State Sen. Jason Barickman (R-Bloomington) said while some Democrats have spoken out against Speaker Madigan, many more will have to speak out for anything to get done.
“I think you see from Democrats an unwillingness to stand up to someone who today is the Speaker of the House, he’s also the chairman of the Illinois Democratic Party,” Barickman said.
“So no, I think Democrats have been overly quiet on this. Even the Governor’s position. He kind of couches in this notion of ‘if it’s true, then something must occur.’ Well, my question would be, how do you prove what’s true? Is the governor going to take a wait and see approach while this thing plays out in federal court over possibly several years? I think all of us that serve in public office are expected to be held to a higher standard. It’s not just about whether you broke a federal law or state law for that matter, the public entrusts us, they expect us to act ethically and accountable for our actions. I think it’s ridiculous what you’ve seen out of the government’s filing of what’s happening in our State Capitol and with the Office of the Speaker right now.”
State Sen. Dave Koehler (D-Peoria) told WMBD he donated all money he received from ComEd to the Center for Prevention of Abuse.
“If there’s guilt by anybody, I don’t want to be associated with them,” Koehler said.
Koehler said while ComEd has admitted guilt, Madigan has not.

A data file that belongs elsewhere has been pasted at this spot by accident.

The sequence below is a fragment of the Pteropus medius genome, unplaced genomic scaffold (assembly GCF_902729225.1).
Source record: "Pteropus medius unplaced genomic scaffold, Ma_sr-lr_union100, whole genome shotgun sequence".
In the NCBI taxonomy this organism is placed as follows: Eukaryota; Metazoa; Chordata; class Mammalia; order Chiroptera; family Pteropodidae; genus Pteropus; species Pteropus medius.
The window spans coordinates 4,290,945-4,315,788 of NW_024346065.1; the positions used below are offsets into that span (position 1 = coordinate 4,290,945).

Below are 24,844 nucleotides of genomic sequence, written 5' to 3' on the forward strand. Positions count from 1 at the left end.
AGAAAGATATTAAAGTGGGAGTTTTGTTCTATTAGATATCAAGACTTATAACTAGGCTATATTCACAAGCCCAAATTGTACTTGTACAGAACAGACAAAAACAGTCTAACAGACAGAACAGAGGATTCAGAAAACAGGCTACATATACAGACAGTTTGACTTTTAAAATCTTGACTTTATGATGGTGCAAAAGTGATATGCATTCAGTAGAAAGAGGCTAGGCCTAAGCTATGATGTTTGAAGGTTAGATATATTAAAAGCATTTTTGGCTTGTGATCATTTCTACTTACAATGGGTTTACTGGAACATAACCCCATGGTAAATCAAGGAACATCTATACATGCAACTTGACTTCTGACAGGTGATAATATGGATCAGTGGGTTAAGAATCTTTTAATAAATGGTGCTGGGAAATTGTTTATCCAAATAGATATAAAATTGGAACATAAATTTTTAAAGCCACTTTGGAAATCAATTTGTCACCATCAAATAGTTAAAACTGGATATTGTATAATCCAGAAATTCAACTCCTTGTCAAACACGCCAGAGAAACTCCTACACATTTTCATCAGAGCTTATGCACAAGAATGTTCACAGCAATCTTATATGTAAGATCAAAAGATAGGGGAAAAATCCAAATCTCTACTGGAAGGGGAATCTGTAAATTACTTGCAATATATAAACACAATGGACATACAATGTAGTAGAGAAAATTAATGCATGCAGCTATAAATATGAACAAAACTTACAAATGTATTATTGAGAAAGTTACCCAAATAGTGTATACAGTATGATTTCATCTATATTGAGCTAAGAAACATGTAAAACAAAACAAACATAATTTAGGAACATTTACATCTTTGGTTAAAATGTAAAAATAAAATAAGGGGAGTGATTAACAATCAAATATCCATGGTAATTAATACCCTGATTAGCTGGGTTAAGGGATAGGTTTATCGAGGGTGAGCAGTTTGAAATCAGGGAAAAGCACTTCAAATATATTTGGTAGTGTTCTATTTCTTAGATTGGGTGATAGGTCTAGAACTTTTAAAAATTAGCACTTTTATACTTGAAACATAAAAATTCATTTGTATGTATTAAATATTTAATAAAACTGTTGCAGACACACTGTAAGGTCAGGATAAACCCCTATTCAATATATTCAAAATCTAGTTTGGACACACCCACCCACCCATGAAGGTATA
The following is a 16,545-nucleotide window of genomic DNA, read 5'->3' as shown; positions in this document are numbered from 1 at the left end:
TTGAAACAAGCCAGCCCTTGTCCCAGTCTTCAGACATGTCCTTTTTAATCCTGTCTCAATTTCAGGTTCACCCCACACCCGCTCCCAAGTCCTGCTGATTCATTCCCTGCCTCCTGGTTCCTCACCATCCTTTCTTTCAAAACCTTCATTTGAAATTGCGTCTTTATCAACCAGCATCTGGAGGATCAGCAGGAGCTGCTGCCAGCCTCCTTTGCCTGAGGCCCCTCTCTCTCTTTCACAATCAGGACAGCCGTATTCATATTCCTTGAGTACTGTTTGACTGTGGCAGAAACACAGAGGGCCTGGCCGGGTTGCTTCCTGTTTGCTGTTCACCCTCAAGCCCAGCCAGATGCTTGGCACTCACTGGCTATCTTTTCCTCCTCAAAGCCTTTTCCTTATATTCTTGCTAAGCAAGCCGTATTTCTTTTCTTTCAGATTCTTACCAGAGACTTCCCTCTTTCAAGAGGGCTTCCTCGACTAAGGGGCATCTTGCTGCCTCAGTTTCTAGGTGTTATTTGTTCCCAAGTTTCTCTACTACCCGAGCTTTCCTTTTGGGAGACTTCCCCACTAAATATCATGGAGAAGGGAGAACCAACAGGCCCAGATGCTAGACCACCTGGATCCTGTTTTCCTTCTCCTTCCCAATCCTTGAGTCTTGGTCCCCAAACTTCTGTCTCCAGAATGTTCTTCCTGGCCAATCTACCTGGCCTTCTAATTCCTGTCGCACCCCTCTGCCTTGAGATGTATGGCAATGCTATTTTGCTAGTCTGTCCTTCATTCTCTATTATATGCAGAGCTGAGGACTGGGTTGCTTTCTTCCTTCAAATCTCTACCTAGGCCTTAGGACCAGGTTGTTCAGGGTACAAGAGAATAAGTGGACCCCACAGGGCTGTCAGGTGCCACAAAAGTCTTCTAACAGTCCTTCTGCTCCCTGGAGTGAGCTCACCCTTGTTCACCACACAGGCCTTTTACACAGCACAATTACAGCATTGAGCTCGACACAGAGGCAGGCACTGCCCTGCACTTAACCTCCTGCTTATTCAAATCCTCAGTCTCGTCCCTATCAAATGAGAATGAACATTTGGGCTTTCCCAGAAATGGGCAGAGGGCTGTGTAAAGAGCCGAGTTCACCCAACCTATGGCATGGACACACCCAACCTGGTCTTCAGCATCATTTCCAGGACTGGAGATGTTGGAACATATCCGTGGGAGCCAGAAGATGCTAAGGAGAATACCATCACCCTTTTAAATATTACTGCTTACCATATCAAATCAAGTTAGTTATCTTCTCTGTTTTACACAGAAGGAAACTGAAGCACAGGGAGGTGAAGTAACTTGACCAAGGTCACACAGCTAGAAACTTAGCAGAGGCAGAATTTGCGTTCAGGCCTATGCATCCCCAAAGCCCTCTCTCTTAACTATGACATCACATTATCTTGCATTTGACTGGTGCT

“There have been no other indictments, so I think we just have to let it take its process,” Koehler said.
Speaker Madigan released the following statement saying he has no plans to resign.
“I understand that the last couple weeks have been difficult for our caucus and party, and I have had many candid conversations with members of the Democratic caucus on this matter. The feedback is positive and demonstrates continued support for me and my leadership roles.”Mike Madigan | Illinois Speaker of the House
Court documents sent to WMBD from U.S. Attorney John Lausch’s office claimed the corruption in relation to the bribery scheme could have gone all the way back to 2011.
Democratic lawmakers have also been calling for Speaker Madigan’s resignation. Those calls have mostly come from women in the Illinois House and Senate.
“It’s very clear in what you’re reading in the ComEd document,” said State Sen. Iris Martinez (D-Chicago), the DNC’s Hispanic Caucus chairwoman and a state party committeewoman for 26 years. “You know nothing happens in Springfield without the speaker signing off. You don’t have to read between the lines to see what is going on.”
Other Illinois lawmakers joining Martinez in July in wanting Speaker Madigan to step down are Rep. Stephanie Kifowit (D-Oswego) and Rep. Kelly Cassidy (D-Chicago). Before that, Sen. Melinda Bush (D-Grayslake) and Sen. Heather Steans (D-Chicago) also joined the call according to the Associated Press.